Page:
I was able to find a small path about 1km long that took me out of the dunes and then came across a desert camp. I tried to fix the throttle so I could at least ride back but the rear of the bike was too badly damaged. I waited for assurance, and they transported me and the bike back to the bivouac.

The mechanics have repaired the throttle and re-routed the cables, but the rear subframe is badly bent and broken in a couple of places. The main bolt that holds the subframe to the frame is also snapped.

I’ll wait and see what magic the guys can do overnight, but the bike will need a new subframe and some other parts before the next race starts in Fes (Morocco) in 10 days.

290km special stage, 10 km liason
38th position overall

My start time this morning was 8.50am. I had been given an 8 minute penalty for some reason, so I was now 8 minutes behind Pablo.

Thankfully, our direction this morning was opposite to the dunes, and everyone was relieved to be on flat ground for the start! The last rider from yesterday’s final dune section was not back until 1am this morning. It was a huge effort to get him out of the dunes as they are not accessible by 4WD vehicles.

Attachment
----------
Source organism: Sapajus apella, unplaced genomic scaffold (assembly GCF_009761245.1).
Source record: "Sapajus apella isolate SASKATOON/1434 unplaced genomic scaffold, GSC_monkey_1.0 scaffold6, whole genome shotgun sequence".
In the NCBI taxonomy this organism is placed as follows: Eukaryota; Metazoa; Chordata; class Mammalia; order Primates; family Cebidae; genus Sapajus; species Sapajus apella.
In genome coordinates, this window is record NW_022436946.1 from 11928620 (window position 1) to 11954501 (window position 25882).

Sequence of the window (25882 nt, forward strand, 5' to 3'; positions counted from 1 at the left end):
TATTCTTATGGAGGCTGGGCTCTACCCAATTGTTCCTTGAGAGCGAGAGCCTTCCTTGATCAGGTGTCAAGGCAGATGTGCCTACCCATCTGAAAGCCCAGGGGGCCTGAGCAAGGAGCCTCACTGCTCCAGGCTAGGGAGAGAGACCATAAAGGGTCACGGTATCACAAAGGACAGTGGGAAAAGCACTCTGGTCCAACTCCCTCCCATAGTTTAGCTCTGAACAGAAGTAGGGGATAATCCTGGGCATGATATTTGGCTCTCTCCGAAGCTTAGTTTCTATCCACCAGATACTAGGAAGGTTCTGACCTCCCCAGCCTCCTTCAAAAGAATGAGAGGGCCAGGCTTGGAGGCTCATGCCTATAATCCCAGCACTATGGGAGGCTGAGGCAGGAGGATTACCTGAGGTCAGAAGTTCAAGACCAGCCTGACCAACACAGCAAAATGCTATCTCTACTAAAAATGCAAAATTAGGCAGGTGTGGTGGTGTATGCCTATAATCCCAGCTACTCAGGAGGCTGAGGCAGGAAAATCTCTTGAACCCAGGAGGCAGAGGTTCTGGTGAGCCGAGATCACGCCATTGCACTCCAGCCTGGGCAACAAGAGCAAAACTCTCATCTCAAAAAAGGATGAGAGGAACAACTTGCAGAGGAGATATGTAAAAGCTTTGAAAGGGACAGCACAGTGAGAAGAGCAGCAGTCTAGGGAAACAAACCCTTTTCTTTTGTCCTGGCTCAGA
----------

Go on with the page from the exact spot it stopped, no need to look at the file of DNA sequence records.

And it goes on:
After 5 or 6km this morning we were into deep “fesh fesh” on big clay pans. It’s fine dust or sand that looks like solid ground, but behaves like soft mud. The moment you back of on the throttle in the stuff you sink. It’s very dangerous, and we had a good 8-9km of it.

I managed to make up a bit of time and a few places through the fesh fesh and caught up to Pablo.

We then had open plains full of rocks and erosion ruts that you could not see. Some small dunes briefly, and then fast open sections with no tracks and very difficult navigation.

When we had finished the 1st stage all riders were directed back to the Bivouac as the second stage for the day had been cancelled. But the ride back was extremely hot again.